GradLink UK provides useful articles on the application process and sections you may wish to include in your CV. The service also offer the chance of using their CV builder to start the process. http://www.gradlinkuk.com/what-is-go-cv.php
The example below from Gradlink China https://www.gradlinkuk.com/career-advice-china relates to finding work in China, but you can also use these sources for example CVs from organisations in other countries.
A CV/resume is an overview of a job seeker’s experience, qualifications, significant achievements and personal information. It is generally advised that your CV does not exceed two pages.
A CV should include:
• Personal information (name, date and place of birth, contact details).
• Academic background (university, course name, degree obtained and dates of attendance, content of key qualifications).
• Previous work experience (job title, description of job function and daily activities, dates of employment).
• Critical skills that you have (eg mastery of software and languages).
• Specify the kinds of positions you are looking for and state your career objective.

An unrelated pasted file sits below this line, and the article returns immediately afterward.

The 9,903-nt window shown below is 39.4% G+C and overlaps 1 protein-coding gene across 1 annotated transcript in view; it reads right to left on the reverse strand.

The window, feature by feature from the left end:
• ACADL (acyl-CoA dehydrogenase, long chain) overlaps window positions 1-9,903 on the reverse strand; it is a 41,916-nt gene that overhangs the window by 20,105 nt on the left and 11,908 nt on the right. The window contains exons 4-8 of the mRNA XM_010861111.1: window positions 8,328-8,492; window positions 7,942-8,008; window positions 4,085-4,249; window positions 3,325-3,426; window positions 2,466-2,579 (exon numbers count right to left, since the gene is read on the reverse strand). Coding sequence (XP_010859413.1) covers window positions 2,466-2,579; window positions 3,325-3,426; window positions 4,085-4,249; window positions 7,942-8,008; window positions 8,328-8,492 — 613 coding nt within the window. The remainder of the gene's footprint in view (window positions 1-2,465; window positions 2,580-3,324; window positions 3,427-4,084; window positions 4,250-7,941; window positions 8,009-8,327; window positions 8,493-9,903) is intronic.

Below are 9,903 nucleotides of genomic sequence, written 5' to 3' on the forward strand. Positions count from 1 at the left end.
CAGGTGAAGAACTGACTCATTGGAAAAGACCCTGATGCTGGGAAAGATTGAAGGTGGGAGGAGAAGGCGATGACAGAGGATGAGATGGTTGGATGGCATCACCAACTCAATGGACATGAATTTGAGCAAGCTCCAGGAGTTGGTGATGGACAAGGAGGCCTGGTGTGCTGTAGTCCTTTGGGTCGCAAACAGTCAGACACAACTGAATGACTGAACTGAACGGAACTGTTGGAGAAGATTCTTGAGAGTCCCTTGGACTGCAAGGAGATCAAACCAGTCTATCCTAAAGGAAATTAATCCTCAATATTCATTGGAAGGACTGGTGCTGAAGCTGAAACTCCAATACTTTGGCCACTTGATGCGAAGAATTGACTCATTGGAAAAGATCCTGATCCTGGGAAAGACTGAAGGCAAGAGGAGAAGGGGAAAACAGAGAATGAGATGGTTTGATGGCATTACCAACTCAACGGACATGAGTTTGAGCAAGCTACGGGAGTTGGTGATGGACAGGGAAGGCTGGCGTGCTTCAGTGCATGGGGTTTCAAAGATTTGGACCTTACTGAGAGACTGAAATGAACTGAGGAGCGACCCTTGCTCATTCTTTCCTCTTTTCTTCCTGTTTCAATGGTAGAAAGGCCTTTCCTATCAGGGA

Templates and examples:
GradLink UK, Going Global, Passport Careers, Grad Connection and a host of other sites provide key essentials for writing CVs for different countries, giving you the potential to fit with the traditions and standards of each particular country. Check with your university careers service to see what licenses they have to explore these global resources and the access you have to this information.
Employers will expect global graduates to possess the ability to research, tailor and adapt their applications to fit with the values and approaches they are seeking. The words you choose can make a real difference.
Example extract for CVs in Nigeria (GradLink)
The majority of the Nigerian recruitment websites seem to prefer a maximum of a 2 page ‘standard’ or ‘chronological’ CV, with headings in the following order:
Personal details – full name as the heading of the CV with address, contact number and email address
Profile/Objective – career objective and summary of Education, training and other qualifications – a list of the suggested headings; and new graduates are asked for must provide their class of degree.
Employment History – a chronological order of the jobs, starting with the most recent with details of company name, job title, dates of employment and major accomplishments.